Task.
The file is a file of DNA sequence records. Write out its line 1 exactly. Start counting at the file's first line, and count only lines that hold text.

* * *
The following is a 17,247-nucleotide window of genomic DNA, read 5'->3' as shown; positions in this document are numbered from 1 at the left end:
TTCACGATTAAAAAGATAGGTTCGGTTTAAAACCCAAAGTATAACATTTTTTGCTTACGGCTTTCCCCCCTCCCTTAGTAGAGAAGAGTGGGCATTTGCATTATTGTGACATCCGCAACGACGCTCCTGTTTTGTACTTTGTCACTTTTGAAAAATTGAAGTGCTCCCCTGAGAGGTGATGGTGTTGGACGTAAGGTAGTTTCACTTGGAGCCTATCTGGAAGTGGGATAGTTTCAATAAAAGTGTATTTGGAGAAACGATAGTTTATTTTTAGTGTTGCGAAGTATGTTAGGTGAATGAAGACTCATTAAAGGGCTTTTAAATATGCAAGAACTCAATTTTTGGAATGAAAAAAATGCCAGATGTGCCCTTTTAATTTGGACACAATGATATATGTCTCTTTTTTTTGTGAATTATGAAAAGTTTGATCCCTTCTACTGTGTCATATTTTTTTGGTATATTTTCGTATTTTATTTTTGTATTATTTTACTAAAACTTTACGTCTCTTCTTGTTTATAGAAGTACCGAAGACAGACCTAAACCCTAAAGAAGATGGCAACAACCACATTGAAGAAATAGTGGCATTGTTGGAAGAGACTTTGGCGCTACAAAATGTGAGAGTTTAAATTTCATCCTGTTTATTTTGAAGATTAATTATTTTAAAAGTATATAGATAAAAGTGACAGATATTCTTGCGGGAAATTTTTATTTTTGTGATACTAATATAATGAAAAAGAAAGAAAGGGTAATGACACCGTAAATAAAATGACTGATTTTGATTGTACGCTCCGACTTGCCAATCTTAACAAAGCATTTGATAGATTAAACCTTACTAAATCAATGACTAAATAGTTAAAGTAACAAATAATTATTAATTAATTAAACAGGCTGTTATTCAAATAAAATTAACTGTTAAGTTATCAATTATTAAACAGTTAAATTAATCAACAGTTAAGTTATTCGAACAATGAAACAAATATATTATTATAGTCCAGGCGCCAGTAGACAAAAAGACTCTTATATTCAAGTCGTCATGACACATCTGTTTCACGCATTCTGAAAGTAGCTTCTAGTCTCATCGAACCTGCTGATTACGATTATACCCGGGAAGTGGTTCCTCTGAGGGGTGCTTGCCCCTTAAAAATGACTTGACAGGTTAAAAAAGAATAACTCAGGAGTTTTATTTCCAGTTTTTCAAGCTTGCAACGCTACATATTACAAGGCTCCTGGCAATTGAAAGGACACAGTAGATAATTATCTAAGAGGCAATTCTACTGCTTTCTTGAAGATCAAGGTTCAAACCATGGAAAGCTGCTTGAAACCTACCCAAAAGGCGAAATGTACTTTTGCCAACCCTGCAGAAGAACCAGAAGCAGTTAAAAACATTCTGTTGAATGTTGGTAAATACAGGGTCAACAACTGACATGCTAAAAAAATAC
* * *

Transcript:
The following is a 17,247-nucleotide window of genomic DNA, read 5'->3' as shown; positions in this document are numbered from 1 at the left end: